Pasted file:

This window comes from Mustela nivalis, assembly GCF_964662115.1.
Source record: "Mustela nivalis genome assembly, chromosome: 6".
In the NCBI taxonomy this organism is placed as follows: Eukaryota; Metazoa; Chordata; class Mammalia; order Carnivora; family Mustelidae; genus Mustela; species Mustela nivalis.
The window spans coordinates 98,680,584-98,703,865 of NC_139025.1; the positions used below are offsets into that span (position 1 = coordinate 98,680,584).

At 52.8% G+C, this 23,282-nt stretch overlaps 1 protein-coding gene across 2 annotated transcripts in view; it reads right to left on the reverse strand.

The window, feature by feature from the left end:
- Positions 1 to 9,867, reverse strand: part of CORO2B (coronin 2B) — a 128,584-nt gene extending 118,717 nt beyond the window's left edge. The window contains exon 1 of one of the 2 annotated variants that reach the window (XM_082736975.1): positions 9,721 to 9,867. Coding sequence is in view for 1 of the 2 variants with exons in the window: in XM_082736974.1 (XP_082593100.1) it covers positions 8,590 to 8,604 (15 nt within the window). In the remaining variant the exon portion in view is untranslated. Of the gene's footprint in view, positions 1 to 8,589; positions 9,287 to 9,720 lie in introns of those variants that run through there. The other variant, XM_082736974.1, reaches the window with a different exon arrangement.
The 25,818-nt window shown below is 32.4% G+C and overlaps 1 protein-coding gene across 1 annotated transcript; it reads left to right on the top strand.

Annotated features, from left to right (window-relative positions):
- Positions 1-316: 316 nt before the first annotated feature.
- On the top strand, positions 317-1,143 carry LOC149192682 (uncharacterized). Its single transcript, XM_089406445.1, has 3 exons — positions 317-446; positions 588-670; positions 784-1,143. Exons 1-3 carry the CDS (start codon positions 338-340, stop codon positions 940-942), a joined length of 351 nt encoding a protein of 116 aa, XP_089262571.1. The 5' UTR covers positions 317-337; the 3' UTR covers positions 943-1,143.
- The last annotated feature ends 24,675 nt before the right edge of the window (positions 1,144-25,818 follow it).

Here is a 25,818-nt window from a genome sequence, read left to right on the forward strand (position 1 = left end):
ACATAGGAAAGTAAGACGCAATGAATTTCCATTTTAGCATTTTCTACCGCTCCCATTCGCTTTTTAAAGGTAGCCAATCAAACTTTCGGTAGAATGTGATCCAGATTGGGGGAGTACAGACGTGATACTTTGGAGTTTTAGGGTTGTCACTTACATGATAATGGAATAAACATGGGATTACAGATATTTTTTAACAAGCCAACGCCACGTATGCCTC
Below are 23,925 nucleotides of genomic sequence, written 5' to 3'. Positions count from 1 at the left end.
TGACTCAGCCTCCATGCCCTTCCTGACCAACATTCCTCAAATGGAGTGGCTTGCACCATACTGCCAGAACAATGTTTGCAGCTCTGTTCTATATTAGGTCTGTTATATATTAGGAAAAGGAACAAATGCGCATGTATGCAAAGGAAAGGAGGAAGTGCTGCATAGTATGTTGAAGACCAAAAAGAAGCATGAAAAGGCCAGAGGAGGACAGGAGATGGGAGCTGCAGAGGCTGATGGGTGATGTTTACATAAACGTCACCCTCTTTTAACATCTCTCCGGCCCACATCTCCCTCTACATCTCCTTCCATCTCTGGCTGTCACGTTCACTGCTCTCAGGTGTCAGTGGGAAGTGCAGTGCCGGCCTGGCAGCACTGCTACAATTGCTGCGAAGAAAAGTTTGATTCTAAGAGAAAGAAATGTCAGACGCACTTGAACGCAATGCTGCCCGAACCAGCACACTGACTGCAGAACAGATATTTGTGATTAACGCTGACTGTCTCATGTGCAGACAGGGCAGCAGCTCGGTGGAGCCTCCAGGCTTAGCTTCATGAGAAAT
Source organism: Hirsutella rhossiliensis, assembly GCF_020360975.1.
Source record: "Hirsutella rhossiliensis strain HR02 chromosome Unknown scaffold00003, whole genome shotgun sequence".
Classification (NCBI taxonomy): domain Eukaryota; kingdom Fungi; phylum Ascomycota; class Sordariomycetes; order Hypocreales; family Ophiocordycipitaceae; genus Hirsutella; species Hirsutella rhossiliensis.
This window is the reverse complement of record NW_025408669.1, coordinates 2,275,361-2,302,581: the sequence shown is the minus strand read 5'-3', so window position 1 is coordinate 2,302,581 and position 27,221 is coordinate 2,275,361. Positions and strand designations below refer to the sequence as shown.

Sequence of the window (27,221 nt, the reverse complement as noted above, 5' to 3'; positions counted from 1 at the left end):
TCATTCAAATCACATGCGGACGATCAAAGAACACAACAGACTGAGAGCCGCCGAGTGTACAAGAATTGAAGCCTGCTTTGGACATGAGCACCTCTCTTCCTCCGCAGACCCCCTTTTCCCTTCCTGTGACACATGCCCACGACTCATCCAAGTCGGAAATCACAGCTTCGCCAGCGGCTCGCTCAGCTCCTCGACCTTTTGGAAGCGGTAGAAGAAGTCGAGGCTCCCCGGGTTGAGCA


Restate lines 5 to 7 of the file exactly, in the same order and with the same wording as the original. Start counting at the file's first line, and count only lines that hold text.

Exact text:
At 52.8% G+C, this 23,282-nt stretch overlaps 1 protein-coding gene across 2 annotated transcripts in view; it reads right to left on the reverse strand.

The window, feature by feature from the left end:
- Positions 1 to 9,867, reverse strand: part of CORO2B (coronin 2B) — a 128,584-nt gene extending 118,717 nt beyond the window's left edge. The window contains exon 1 of one of the 2 annotated variants that reach the window (XM_082736975.1): positions 9,721 to 9,867. Coding sequence is in view for 1 of the 2 variants with exons in the window: in XM_082736974.1 (XP_082593100.1) it covers positions 8,590 to 8,604 (15 nt within the window). In the remaining variant the exon portion in view is untranslated. Of the gene's footprint in view, positions 1 to 8,589; positions 9,287 to 9,720 lie in introns of those variants that run through there. The other variant, XM_082736974.1, reaches the window with a different exon arrangement.